Negusu Aklilu, Chief of Party, BRACED/MAR, said that that the BRACED project of Farm Africa mainly focuses getting the business and private sectors to expand savings and credit and participatory natural resource protection to alleviate climate change in the three regions.
In the past three years the program has benefited 178,000 individuals, mostly pastoralists. The goal is for them to be able to generate their own income rather than rely on aid.
“We are helping them act on their own ideas to earn more money,” he added.
For instance they established a village saving and loan association with a group of individuals saving a small amount of money when they earn some and then providing that sum as a loan for other members to implement new projects. Currently Farm Africa’s BRACED MAR program has formed 329 projects. Besides the saving and credit association the groups has social funds to help out people in emergency situations.
“We believe that by creating strong social bonds that the community will be able to support themselves when the program ends,” Negusu said.
Besides village savings and loan associations BRACED has also facilitated the linkage of microfinance institutions in the three respective regions to provide loans for pastoralists. “We have provided loan guarantees for the microfinance institutions to commence their operation in rural pastoralist areas in addition to helping them establish branches in targeted areas,” he added.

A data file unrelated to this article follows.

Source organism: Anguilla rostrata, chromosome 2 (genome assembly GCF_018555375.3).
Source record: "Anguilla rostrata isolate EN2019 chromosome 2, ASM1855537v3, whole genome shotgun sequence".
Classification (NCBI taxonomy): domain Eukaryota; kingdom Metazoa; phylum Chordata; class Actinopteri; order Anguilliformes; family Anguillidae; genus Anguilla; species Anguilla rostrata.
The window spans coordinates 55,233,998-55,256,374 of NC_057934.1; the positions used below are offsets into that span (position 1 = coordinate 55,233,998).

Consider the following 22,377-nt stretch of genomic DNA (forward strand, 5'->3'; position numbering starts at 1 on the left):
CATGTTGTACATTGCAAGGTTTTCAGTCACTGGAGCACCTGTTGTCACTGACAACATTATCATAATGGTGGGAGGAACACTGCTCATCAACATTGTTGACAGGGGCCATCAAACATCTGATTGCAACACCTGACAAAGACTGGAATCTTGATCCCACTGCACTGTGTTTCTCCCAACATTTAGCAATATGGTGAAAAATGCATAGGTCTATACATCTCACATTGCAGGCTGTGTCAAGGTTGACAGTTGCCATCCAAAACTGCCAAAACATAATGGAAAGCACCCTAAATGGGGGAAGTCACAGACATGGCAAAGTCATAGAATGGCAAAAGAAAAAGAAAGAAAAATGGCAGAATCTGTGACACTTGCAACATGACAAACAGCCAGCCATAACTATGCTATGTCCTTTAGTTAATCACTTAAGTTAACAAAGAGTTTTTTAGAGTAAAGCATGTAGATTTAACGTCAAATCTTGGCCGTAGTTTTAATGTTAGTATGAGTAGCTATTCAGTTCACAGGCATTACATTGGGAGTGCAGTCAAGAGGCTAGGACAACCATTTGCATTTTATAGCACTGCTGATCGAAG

So far over 4,680 households have benefited from the microfinance institutions. In collaboration with M Birr and Bell Cash mobile banking service has also commenced in the rural areas for the community to settle their loans with the micro finances and also to manage their savings without having to travel long distances to banks.
Since the program has gotten the private sector involved insurance companies have also helped out. They have instigated a program to provide insurance coverage for livestock. Like the mobile banking and credit scheme with microfinance institutions insurance coverage came as a result of a partnership with Nyala Insurance, one of the leading private insurers.
Farm Africa’s documents indicate that in addition to partnering with Nyala, Mercy Corps, a nongovernmental organization, and a consultancy firm Pula Advisers have also taken part in the pilot project. Insurance coverage is a big help when it comes to giving pastoralists a leg up in response to climate shocks.
Aklilu said that two types of insurance coverage have been delivered to micro insurance clients. Animal indemnity insurance is linked to microfinance. Solomon Zegeye, Manager of General and Micro Insurance at Nyala Insurance told Capital that under the public private partnership the insurance company is working with relevant institutions to cover the pastoralists affected by climate change. “Under the BRACED program we have provided coverage in SNNP, Afar and Somali regions,” Solomon added.